Nelson Mandela Remains in Hospital, Serious Condition

Nelson Mandela Remains in Hospital, Serious Condition

Blog : June 11th, 2013


AdvertisementWith the South African government maintaining a stony silence over Nelson Mandela’s deteriorating health, reports filtering out of his Pretoria hospital suggest that his condition is much grimmer than officially acknowledged.

On Tuesday, for the fourth consecutive day, the government refused to disclose any information about the 94-year-old anti-apartheid hero, except to continue repeating the same terse phrase that he is in “serious but stable” condition. Officials will not even confirm his hospital location.

But the secrecy appears to be concealing a battle to save Mr. Mandela’s life. A report by CBS News, citing an unnamed source, said Mr. Mandela was in a medical “crisis” and had to be resuscitated by a medical team at his home last Friday night, shortly before he was rushed to hospital at about 1:30 a.m.

The report said Mr. Mandela’s liver and functions kidney functions are impaired, working at only 50 per cent of their normal level. It said he was in the hospital’s intensive care unit, and had also been treated for a bleeding ulcer.

None of these details have been confirmed or acknowledged by the office of President Jacob Zuma, the only official channel for information on the health of the Nobel Peace Prize laureate.

But the decline in Mr. Mandela’s health has been indirectly confirmed by the steady stream of family members visiting him at the Pretoria hospital and holding vigil at his bedside. His wife, Graca Machel, cancelled a trip to London and has remained with him since Friday. His daughter Zenani, the South African ambassador to Argentina, has flown home to be with him. Other children and grandchildren have been visiting him all week, along with his ex-wife, Winnie.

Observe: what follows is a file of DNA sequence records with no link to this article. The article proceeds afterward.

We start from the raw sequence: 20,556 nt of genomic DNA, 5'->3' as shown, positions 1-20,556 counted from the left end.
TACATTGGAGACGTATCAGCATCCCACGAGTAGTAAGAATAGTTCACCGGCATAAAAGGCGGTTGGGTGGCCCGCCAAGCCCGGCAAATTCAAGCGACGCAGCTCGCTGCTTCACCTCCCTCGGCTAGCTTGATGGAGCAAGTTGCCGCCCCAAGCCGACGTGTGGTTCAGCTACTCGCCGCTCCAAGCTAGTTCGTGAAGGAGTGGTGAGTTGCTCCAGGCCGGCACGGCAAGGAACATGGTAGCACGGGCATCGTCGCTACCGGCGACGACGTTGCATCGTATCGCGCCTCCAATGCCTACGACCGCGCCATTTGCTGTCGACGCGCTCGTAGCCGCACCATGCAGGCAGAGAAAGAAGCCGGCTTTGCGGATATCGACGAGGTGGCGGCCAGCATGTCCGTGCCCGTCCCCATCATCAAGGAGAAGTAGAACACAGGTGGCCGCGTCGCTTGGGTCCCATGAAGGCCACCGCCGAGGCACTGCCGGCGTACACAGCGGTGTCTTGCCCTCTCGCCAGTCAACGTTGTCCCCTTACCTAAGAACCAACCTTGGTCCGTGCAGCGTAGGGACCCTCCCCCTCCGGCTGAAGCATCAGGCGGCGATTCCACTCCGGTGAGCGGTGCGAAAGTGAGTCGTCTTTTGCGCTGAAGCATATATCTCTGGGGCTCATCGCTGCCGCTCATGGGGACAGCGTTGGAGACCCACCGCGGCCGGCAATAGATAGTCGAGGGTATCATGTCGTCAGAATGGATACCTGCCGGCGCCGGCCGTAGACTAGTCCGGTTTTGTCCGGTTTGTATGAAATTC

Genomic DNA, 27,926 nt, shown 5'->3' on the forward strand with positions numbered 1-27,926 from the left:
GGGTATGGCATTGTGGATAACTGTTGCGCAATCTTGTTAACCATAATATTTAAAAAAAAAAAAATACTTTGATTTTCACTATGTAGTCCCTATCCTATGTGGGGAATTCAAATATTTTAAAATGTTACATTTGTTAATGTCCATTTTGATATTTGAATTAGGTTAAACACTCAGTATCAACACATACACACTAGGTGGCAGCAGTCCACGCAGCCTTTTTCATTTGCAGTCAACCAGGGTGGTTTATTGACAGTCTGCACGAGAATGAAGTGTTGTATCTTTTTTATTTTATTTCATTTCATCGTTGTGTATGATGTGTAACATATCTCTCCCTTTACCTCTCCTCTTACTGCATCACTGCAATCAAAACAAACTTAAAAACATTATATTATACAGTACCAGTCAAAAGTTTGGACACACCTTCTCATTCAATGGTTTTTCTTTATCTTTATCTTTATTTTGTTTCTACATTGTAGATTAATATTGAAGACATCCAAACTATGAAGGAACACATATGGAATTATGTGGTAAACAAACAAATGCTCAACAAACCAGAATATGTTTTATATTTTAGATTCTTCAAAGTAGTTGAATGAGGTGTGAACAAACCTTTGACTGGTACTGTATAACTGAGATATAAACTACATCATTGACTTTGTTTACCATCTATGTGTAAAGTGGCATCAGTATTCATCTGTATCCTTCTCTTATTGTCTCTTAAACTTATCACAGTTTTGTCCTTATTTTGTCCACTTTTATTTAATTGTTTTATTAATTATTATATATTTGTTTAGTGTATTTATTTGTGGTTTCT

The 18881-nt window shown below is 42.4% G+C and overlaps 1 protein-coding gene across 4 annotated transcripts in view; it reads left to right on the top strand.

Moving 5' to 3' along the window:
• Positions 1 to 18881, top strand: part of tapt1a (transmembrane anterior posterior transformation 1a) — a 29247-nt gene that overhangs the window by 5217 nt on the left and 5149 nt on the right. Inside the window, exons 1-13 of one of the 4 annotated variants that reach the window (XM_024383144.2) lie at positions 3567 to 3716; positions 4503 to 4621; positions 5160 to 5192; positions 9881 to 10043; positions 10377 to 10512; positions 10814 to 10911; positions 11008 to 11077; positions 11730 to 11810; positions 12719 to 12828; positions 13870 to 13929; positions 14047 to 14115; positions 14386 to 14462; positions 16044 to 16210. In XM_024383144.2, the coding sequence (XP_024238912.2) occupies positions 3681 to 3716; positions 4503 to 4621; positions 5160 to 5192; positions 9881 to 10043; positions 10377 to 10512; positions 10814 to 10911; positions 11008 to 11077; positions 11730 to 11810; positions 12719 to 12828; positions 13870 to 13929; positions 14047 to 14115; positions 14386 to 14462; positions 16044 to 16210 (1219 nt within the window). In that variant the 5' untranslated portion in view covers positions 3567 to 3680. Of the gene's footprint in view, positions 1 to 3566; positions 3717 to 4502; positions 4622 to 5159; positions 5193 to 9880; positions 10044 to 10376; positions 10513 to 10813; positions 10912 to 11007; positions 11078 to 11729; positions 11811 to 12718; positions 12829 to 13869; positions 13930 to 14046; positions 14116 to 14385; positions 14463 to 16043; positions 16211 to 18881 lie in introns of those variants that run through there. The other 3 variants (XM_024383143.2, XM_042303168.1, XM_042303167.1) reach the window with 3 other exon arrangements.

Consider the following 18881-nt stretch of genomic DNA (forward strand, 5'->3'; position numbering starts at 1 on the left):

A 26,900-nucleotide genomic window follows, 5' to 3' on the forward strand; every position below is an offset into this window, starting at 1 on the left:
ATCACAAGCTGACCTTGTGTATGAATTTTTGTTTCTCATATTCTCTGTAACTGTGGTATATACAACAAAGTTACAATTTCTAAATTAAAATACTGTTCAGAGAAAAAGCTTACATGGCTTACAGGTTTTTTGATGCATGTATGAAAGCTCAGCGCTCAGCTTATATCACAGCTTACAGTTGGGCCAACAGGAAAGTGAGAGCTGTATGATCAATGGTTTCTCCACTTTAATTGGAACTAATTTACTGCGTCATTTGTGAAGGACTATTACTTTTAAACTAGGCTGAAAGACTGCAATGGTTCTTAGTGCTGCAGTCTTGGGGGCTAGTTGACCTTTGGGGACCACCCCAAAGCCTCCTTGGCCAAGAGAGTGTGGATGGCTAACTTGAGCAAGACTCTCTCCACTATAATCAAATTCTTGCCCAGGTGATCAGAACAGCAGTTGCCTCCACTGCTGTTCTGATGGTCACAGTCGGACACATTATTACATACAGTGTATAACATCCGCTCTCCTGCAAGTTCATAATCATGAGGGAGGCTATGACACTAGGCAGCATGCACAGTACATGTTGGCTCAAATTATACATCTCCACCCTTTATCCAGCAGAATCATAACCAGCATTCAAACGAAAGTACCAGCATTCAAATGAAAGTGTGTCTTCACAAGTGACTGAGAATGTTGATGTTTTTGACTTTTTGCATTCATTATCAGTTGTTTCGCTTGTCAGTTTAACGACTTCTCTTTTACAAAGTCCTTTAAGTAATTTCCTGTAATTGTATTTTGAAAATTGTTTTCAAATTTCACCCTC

Mr. Zuma’s office has been widely criticized for its refusal to disclose more than perfunctory details on the health of Mr. Mandela, who has been admitted to hospital four times since December. In one case last year, his office misled South Africans about the hospital where Mr. Mandela was being treated. In the latest case, Mr. Zuma’s office has said only that Mr. Mandela is being treated for a recurring lung infection.

Just a few weeks ago, Mr. Zuma and other members of his ruling African National Congress visited Mr. Mandela at his home in a Johannesburg suburb, and Mr. Zuma later claimed cheerfully that the former president was “up and about” and “looking very good.” In fact, video footage from the visit showed Mr. Mandela obviously frail, frozen-faced, unable to smile, and almost unresponsive. It was the only video image of Mr. Mandela to be released in the past 10 months.

Mr. Mandela’s fragile health is unsurprising for a man of his age, especially since he had suffered tuberculosis during his 27 years of imprisonment in the apartheid era. And there are growing signs that South Africans are reconciled to his possible imminent death. In some ways, his latest hospital admission has been a bigger story globally than it has in South Africa, where people have become accustomed to his health problems over the years. Though he is beloved by the country, many people now say they are prepared to hear the worst.

In an example of South Africa’s gradual acceptance of Mr. Mandela’s declining health, one of his former comrades has called on the Mandela family to “release” the former president. “The family must release him so that God may have his own way,” said Andrew Mlangeni, a former ANC activist who served years of imprisonment with Mr. Mandela on Robben Island.

“Once the family releases him, the people of South Africa will follow,” he told a South African newspaper. “We will say, ‘Thank you, God, you have given us this man, and we will release him too.”  nm

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